‘It’s domestic terrorism:’ Charlotte leader who lost sister in Charleston church shooting sees similarities in Buffalo attack

This past weekend’s supermarket shooting in Buffalo jolted her brother, Charlotte City Council member Malcolm Graham, into a jarring flashback.
Hate is on the rise and the hurt it creates can be permanent.
Published: May. 17, 2022 at 11:23 AM EDT|Updated: May. 17, 2022 at 11:26 AM EDT
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CHARLOTTE, N.C. (WBTV) - Cynthia Graham Hurd was one of the nine victims who was shot and killed at Charleston’s Mother Emanuel Church in 2015 on a night reserved for Bible study, because of the color of her skin.

This past weekend’s supermarket shooting in Buffalo jolted her brother, Charlotte City Council member Malcolm Graham, into a jarring flashback.

Related: In Buffalo, Biden condemns racism, mourns new victims

“I think about the situation every day because I think about my sister every day, and it never goes away,” Graham said. “What happened in Buffalo were the same circumstances that happened to my sister and eight others.

Graham's sister was one of the nine people shot and killed at Emanuel AME Church in Charleston almost seven years ago.

Last weekend’s deadly violence now links Charleston, S.C., and Buffalo, N.Y., through race and reality.

Serious lessons from South Carolina’s Lowcountry can be applied to Saturday’s mass shooting.

In Buffalo, like Charleston, the White House will attempt to console a grieving community, as it prepares for days of memorial services, and more pain will come to impacted family members once a trial begins for the accused gunman.

Healing for Graham means having a blunt conversation to stem the tide of racist violence.

“We’ve got to be honest with ourselves as a country where we are. Racism has always been our Achilles heel as a nation. It is still with us today,” he said.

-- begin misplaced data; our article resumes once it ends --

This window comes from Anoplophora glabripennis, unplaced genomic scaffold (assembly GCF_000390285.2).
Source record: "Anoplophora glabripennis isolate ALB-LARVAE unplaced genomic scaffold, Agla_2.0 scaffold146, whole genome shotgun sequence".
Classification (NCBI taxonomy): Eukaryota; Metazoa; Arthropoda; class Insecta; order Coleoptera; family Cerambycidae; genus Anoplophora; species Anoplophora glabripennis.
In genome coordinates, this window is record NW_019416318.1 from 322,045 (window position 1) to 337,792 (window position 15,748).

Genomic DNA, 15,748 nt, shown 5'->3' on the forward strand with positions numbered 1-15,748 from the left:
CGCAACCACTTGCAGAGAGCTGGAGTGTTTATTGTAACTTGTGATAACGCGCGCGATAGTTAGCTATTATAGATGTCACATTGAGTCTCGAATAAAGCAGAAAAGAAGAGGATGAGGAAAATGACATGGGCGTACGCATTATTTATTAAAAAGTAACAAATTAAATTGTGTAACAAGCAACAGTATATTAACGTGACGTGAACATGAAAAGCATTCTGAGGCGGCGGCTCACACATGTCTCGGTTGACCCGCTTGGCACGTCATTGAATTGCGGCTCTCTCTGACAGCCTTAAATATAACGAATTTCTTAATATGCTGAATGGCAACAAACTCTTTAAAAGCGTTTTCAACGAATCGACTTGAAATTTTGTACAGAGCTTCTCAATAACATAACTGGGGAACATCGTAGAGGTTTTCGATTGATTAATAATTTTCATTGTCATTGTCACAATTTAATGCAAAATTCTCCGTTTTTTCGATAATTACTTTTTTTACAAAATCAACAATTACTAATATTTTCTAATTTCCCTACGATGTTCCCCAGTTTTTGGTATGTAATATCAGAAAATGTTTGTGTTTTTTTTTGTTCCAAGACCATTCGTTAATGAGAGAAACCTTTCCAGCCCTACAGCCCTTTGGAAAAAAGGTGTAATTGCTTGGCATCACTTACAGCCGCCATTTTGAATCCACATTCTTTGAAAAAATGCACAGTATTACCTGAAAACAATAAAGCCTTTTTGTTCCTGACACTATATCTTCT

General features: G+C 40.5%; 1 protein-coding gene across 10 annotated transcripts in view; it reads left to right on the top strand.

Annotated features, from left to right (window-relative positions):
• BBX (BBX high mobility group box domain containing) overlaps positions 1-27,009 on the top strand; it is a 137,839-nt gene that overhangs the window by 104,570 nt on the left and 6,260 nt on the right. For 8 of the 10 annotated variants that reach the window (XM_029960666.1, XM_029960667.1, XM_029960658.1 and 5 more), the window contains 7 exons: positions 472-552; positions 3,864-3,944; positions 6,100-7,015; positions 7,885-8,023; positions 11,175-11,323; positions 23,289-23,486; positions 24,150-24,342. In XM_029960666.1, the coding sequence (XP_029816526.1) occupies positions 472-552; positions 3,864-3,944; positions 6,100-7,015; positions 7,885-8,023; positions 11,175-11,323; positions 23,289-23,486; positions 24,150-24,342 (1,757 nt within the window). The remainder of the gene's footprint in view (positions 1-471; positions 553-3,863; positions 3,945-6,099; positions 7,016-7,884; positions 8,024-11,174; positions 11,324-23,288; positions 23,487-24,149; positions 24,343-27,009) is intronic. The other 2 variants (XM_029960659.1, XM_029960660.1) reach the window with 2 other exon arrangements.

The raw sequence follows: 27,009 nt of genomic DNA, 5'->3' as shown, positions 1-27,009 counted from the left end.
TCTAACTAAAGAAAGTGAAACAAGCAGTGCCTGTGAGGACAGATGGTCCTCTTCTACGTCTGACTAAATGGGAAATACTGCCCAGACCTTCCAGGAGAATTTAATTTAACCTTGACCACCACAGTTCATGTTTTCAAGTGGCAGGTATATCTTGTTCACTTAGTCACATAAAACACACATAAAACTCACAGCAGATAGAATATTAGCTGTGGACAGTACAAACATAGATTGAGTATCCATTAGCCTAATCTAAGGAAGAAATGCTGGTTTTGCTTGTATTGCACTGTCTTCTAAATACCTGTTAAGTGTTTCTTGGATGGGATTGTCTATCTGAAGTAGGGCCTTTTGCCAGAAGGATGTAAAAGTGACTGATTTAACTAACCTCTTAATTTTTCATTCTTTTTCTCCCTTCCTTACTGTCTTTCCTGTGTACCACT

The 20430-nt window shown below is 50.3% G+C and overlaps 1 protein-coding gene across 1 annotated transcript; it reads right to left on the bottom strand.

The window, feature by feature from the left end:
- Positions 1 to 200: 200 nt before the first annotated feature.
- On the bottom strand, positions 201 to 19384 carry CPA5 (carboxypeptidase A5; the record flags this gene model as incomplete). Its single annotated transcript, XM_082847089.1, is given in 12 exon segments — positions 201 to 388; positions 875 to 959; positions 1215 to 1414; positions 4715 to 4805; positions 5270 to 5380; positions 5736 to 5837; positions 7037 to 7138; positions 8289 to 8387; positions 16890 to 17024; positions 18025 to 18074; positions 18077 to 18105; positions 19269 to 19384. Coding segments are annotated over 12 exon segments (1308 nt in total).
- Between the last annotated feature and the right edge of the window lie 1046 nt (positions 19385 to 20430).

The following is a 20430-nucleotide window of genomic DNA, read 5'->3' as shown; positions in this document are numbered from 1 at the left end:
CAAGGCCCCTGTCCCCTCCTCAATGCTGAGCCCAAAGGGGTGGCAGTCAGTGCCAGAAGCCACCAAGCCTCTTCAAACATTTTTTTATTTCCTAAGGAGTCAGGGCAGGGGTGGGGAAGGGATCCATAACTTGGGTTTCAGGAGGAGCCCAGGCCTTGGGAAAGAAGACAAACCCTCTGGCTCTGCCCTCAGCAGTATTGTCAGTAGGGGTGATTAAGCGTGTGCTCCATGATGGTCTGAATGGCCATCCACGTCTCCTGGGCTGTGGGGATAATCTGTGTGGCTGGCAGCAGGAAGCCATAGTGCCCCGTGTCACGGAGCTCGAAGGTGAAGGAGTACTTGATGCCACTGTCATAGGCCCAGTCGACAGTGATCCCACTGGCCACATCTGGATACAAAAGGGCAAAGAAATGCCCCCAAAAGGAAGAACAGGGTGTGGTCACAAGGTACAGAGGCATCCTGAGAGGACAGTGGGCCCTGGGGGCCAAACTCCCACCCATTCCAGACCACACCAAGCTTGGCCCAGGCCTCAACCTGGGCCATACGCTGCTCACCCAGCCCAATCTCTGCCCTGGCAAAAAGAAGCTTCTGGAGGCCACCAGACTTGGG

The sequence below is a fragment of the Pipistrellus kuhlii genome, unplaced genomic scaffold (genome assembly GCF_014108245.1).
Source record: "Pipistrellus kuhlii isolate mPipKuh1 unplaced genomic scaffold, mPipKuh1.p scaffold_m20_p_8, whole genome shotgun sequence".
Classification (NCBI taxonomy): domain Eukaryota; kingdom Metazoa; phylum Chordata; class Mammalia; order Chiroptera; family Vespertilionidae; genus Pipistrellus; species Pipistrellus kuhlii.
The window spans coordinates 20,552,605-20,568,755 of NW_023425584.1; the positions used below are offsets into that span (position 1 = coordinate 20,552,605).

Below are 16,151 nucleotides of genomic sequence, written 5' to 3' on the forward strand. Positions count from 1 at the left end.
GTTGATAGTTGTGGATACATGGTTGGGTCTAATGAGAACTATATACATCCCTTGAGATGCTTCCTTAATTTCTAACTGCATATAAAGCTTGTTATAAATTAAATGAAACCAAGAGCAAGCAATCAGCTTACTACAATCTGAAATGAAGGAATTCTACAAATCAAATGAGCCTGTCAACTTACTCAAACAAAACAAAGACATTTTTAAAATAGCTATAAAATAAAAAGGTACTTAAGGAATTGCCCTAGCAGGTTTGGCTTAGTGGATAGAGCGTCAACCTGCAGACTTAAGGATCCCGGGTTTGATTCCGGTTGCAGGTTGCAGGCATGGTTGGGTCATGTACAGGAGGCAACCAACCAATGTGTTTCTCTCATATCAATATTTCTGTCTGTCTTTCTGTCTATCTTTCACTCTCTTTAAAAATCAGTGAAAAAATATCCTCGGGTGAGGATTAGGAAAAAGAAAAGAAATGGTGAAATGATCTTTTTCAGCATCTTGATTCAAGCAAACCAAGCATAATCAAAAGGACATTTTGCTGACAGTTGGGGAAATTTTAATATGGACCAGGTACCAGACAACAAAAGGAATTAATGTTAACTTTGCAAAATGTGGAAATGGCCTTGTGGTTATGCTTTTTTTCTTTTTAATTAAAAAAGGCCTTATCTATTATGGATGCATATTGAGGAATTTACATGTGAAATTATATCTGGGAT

Pain is a given when it comes to coping with what many call the latest national nightmare, but months after the Mother Emanuel shooting Graham went into action to make sure that his sister’s life stood for something positive through a foundation named in her honor.

“We focus on how Cynthia lived versus how she died, and so our goals and objective is to do those things that she loved and reading and literacy educating, empowering the community, all those things that she loved to do,” Graham said.

The Cynthia Graham Hurd Foundation, named after the Charleston librarian, has delivered thousands of books to students in North Carolina and South Carolina.

“All you can do is work to keep her memory alive,” Graham said.

He also asks this question as it relates to this latest shooting connected to race.

“Do we respect humanity? I mean can we acknowledge that we still live in a country where people are divided by race and people are willing to kill based on race?” Graham said.

Investigators admit striking similarities between what happened at the supermarket in New York and the Church in S.C.

Convicted killer Dylann Roof came to Charleston from the Columbia area. The New York shooter came to Buffalo from another part of the state.

Roof also wrote a manifesto calling for a race war, and that was also the case of the suspect in Buffalo.

Graham also makes another comparison.

“Dylann Roof went down to Charleston a number of times, driving around the church. This guy did the same thing in Buffalo. This is premeditated murder. It’s calculated. It’s domestic terrorism,” he said.

Graham feels solutions will not come easy or overnight, but he worries about the vision expressed by Roof about the possibility of American racial conflict.

“It says to me that maybe Dylann Roof was right. Maybe the war’s already started,” Graham said.

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